Wild, Half the Sky, Killing Kennedy, One Hard Day, My secret life as a CIA agent (aka ARGO), and Mugged.

As I might have mentioned, the Kenosha Library now lends out Nooks.  They’re really nice!  There’s no glare, ever.  I’d love to know how they do that.  The lightest touch makes the page advance.  The menus aren’t too complicated, it feels good, it looks good.  I like the Nook.

 

This particular Nook came preloaded with six books on it.  I read them all, one a day, and shall be reviewing them here and now.  The books are:

Wild, Half the Sky, Killing Kennedy, One Hard Day, My secret life as a CIA agent (aka ARGO), and Mugged.

 

I’ll go from best to worst.

 

Half the Sky

 

This excellent book is about charities that focus on women’s rights and health in third-world countries.  The author discusses the operations, the history of the site, and larger geopolitical concerns, one case study at a time, complete with photos.  Its a glimpse into a touching and horrifying world us privileged westerners will never comprehend.

 

Each chapter is more fascinating than the last.   It goes from slavery in Thailand to self-made businesswoman in Kenya, to hospitals in Cape Horn to workers rights in China.  Did you know the most cost-efficient way to increase women’s rights is to hand out blocks of iodized salt?  The sales increases the economy, and the increased health of the population results in more girls in school.  Since most charities are religion-based, you’ll find out if teaching abstinence as a method of controlling HIV works.  You’ll find out if Muslims are sexist.  Anyone who has any interest in women, sex, religion, education, health, civil rights or the rest of the world should read this book.

 

My only complaint, if you could call it a complaint since its a result of my ignorance, is it seems to be geared towards female readers.  It’s written by a man, but it talks a lot about female biology and reproduction, things I, and most men, know nothing about.  I could figure out much by the context – for example, being in labor for six days is a bad thing – but why is it bad?  You mean you’re not supposed to jump up and down on the stomach to force the baby out?  That sort of thing.

 

Final Grade:   A

 

 

Wild

A memoir of one crazy girl’s solo trek up the Pacific Costal Trail.  It follows the standard memoir format – a blow by blow account of interesting moments interspersed with flashbacks that piece together one individual’s life.

 

It is extremely well written.  The author carried a ton of books with her on her trek (Yikes!), and her extensive literary background shows in her writings.  It’s smart, funny, humble and honest.  It reminded me a lot of Prozac Nation.  Little quirky reminiscences like “‘Wow’ said the one who’d said ‘yeah’.  ‘Yeah’ said the one who’d said ‘Wow'” made me giggle.

 

The best parts are not the stories of the trail (being attacked by frogs!) or her flashbacks of her messed-up childhood, but her interactions with the quirky characters she meets on the trail.  They are almost all men, and she’s a lost, attractive girl wearing a pack that’s way too big from her – of course they’re going to try to help her, and us readers get a ringside seat to the subtle dramas that ensue.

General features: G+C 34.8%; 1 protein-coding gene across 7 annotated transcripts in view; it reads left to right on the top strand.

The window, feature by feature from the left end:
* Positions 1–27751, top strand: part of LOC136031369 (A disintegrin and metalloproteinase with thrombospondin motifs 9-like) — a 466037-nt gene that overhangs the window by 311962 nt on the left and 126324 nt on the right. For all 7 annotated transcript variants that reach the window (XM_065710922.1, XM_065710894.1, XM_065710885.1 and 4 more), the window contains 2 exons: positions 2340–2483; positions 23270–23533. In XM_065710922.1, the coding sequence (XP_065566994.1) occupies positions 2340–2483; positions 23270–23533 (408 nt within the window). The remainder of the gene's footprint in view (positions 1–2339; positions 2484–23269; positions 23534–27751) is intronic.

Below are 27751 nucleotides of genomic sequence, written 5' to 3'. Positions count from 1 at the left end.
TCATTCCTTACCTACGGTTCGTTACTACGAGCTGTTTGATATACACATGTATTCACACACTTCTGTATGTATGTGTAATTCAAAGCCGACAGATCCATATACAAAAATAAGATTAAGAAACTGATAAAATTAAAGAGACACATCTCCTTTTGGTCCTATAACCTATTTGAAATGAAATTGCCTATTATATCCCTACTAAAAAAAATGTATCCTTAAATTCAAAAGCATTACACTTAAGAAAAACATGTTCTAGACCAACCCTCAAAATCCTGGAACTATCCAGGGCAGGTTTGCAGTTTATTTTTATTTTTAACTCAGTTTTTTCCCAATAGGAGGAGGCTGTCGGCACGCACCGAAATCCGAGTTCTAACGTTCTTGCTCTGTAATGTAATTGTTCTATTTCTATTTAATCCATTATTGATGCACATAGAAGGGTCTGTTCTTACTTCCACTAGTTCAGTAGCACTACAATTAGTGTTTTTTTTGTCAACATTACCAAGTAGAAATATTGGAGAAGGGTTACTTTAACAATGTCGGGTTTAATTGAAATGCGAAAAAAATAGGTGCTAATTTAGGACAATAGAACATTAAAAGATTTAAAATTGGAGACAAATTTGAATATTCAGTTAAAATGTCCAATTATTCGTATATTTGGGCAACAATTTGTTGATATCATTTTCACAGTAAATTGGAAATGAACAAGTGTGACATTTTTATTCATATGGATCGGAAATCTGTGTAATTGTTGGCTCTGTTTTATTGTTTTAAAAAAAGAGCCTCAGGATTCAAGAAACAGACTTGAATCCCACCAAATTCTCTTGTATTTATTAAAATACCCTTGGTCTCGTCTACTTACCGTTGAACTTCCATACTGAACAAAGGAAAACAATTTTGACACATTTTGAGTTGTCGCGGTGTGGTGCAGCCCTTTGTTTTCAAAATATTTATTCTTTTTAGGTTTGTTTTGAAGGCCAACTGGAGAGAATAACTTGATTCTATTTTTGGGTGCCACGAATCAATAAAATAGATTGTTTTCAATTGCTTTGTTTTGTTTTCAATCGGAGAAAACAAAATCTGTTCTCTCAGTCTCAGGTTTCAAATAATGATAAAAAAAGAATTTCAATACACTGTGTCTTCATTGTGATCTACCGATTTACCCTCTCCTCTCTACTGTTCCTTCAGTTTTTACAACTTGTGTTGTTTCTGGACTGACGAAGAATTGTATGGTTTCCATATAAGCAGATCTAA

It’s a satisfying and entertaining read and made me wish I were a hot girl who gets free food and drinks from every guy ever.  My one negative is more of a personal thing.  I found her fear towards men annoying.  She judges the men she meets as attractive or not, and from that first description, you can predict how she will interact with them.  If they’re younger or handsome, she becomes best friends and hangs out with them.  If they’re not handsome, she’s quiet and afraid and always checking to make sure her Swiss army knife is close at hand.

 

Final Grade:  A-

 

 

My secret life as a CIA agent

 

This is the book Argo is based off of.  If you thought the movie was boring, fear not, the book is much better.  It details his career through the CIA and how he was instrumental in helping bring down the Soviet Union at the height of the cold war.

 

The guy is an artist and is trained to become a master forger.  The first parts of the book are about the technical intricacies of the job and some of the techniques he uses.  The rest is about his missions overseas, usually involving getting a defector out of the country quickly.

 

He successfully forges some documents under a tight deadline, and quickly advances through the hierarchy to be the one leading and running missions.  He builds disguises and thwarts the KGB again and again.  It’s one thrilling spy story after another.

 

The Argo mission is just one small chapter.  While most of the stuff in the movie never happened in real life, the book will take you on a ‘behind the scenes’ of things that were never explained in the movie, like how Ben Afflack’s character knows so much about Iranian security or how he is able to forge stuff so quickly.

 

Final Grade:  B+

 

 

One Hard Day

This is the book ‘Zero Dark Thirty’ is based off of.  But just like the Argo book, the killing of Osama Bin Laden is just one small chapter of what is basically this guys biography.

 

His childhood dream is to join the SEALs, and that’s what he spends his whole life doing.  Each chapter is his recollections of a mission he went on.  He picks the best and most exciting missions, but after a while they all sort of blur together.  Get a midnight helicopter ride to a suspected terrorist house, sneak in, shoot everybody, fly out.